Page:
In my opinion, that's a copout—one which is often used to excuse bad design. Sure, people can be trained to use poorly designed interfaces, but that doesn't mean we can't evaluate one operating system or software program as being easier to use than another.

At OakTree Software, we do our best not to hide behind the that's-easy-for-you-because-it's-what-you're-used-to argument. We believe there are some objective criteria by which to assess a program's usability, and we want to make sure Accordance meets those criteria. I'll talk more about some of those criteria in upcoming posts, and I'll try to give some practical examples of how we've done our best to meet them. This, I hope, will accomplish three things beyond merely being an interesting theoretical discussion:

  1. It will give you an "inside look" into some of the thinking behind the Accordance interface.
  2. It will expose some of you to easier ways of doing things in Accordance than you may currently be using.
  3. It will help you better understand the way the Accordance interface works, so that when you explore a new feature you haven't used before, you'll be better equipped to anticipate how it should work.

Whew! That ought to keep me busy blogging for a while! :-)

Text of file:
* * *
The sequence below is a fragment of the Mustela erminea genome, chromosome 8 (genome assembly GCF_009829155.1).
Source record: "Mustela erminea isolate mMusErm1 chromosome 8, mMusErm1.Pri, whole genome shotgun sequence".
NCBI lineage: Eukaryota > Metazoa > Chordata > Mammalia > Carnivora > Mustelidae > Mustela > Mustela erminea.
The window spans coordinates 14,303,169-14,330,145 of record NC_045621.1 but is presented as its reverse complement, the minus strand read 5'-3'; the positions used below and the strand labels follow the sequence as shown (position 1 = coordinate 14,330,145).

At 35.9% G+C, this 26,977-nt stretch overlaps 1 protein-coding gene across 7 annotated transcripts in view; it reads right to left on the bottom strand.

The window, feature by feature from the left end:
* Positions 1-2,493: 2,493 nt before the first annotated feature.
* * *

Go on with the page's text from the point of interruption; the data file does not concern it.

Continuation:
Comments:
As a former user of both Logos and Bibleworks (I don't plan on going back either) one thing that I think is important to mention in this discussion is the quality and availability of good user documentation and training material. Personally, the "steep learning curve" has felt steep to me because of a lack of a good guide up the hill. I think that may be one reasons that this blog and the online forums are so helpful! I know that I am certainly thankful for them!

Peace,

Jeremy Archer
 

I used MacBible 3.0, which is still sitting in my Dock and only runs under Classic, until last summer. Even though it is one of the predecessors to Accordance, MacBible has a slightly different entry notation for searching verses. The very first roadblock I hit in Accordance was in trying to display a single verse and getting a "The book [Gen3] cannot be found" error message. It turned out that MacBible does not need spaces to parse a verse reference, while Accordance depends on them.

I have been around Macs long enough to know that there had to be another solution...but the perception of a "steep learning curve" often comes from the initial experience. If I were developing, I would be thinking of the entry points for a new user--and would offer that user help for their initial experience with the application.

Out of the box, Accordance launches with a default English Bible version and a search box. The search box is prefilled with a default "*" (which the more geeky of us recognize as a "find everything" wildcard).